Nintendo issues strict new guidelines for smaller-scale fan tournaments

Nintendo has issued strict new guidelines for its smaller competitive tournament scene, outlining exactly what it will allow — placing caps on everything from competitor numbers to ticket prices — before organizers have to apply for an official license from the company.

As detailed in his book New Community Championship Guidelines – which was initially published by Nintendo of Japan before appearing in a locally modified form on the European Nintendo website earlier today – the tournaments will be allowed to continue without a license after November 15 of this year, provided they are “on a small scale and not for commercial profit.” .

More specifically, these very limited events — which Nintendo calls “community tournaments” — may have no more than 200 participants per day when held in person, increasing to 300 participants per day for online tournaments. In addition, funds raised through spectator tickets and entry fees, a maximum of £18/€20 and £14/€15 per person respectively, must not exceed the costs of organizing the tournament and collecting the prize money – although the prize money (Limited to a total of £4,500/€5,000) from spectator ticket sales.

Newscast: Will Microsoft bring back Guitar Hero and Tony Hawk?Watch on YouTube

There are a lot of restrictions where those restrictions came from; Nintendo explicitly prohibits the sale of food and drink in places where spectators are present, for example, while tournaments may not use the name of a Nintendo game in their title (although use is permitted for accompanying event descriptions), and schools can only host a licensed community tournament. Free, provided that it is not open to the public and is held between at least two schools.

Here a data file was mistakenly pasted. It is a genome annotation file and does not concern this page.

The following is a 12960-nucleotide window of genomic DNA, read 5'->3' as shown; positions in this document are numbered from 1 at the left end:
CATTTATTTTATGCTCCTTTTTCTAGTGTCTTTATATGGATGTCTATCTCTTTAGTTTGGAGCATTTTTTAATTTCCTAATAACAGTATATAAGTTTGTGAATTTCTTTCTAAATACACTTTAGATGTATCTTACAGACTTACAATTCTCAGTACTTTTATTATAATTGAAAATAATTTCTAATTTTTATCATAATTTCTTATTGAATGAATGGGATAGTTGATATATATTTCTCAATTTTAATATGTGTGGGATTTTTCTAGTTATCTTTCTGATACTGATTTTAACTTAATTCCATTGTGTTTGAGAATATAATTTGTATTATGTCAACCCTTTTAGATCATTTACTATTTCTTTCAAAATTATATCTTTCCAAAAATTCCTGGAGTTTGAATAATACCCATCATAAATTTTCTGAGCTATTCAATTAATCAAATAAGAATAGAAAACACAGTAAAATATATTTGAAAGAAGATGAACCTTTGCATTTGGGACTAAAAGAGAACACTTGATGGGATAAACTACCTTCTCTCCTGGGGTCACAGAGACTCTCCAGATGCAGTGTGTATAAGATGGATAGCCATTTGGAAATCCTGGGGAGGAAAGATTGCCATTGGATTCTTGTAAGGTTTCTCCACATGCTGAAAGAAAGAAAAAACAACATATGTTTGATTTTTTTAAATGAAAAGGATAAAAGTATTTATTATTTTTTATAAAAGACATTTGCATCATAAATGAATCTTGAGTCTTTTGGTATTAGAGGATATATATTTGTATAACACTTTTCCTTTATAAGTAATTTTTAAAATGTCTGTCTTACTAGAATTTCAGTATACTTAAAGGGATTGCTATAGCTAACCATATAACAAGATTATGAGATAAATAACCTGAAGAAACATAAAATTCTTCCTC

A host of additional conditions are outlined in the accompanying FAQ, none of which are likely to fill tournament organizers with much confidence in Nintendo. The company has, of course, had an increasingly tense relationship with the competitive tournament scene of late, which was wrapped up in a messy, high-profile fallout with the organizers of the hugely popular (but unsanctioned) Smash World Tour last year.

Last December, Smash World Tour organizers announced they were halting the 2022 tournament finale after claiming they “received notice the night before Thanksgiving from Nintendo that we could no longer operate.” Nintendo refuted the allegations in a later statement, saying it had informed organizers that it would not request the cancellation of the 2022 tournament finals “due to the impact it may have on players,” but admitted it would not grant a license to Smash. World Tour activities for 2022 or 2023. Tournaments have not gone ahead.

See also  "Bobby Kotick's decisions made our games worse," says former Call of Duty developer.

Leave a Reply

Your email address will not be published. Required fields are marked *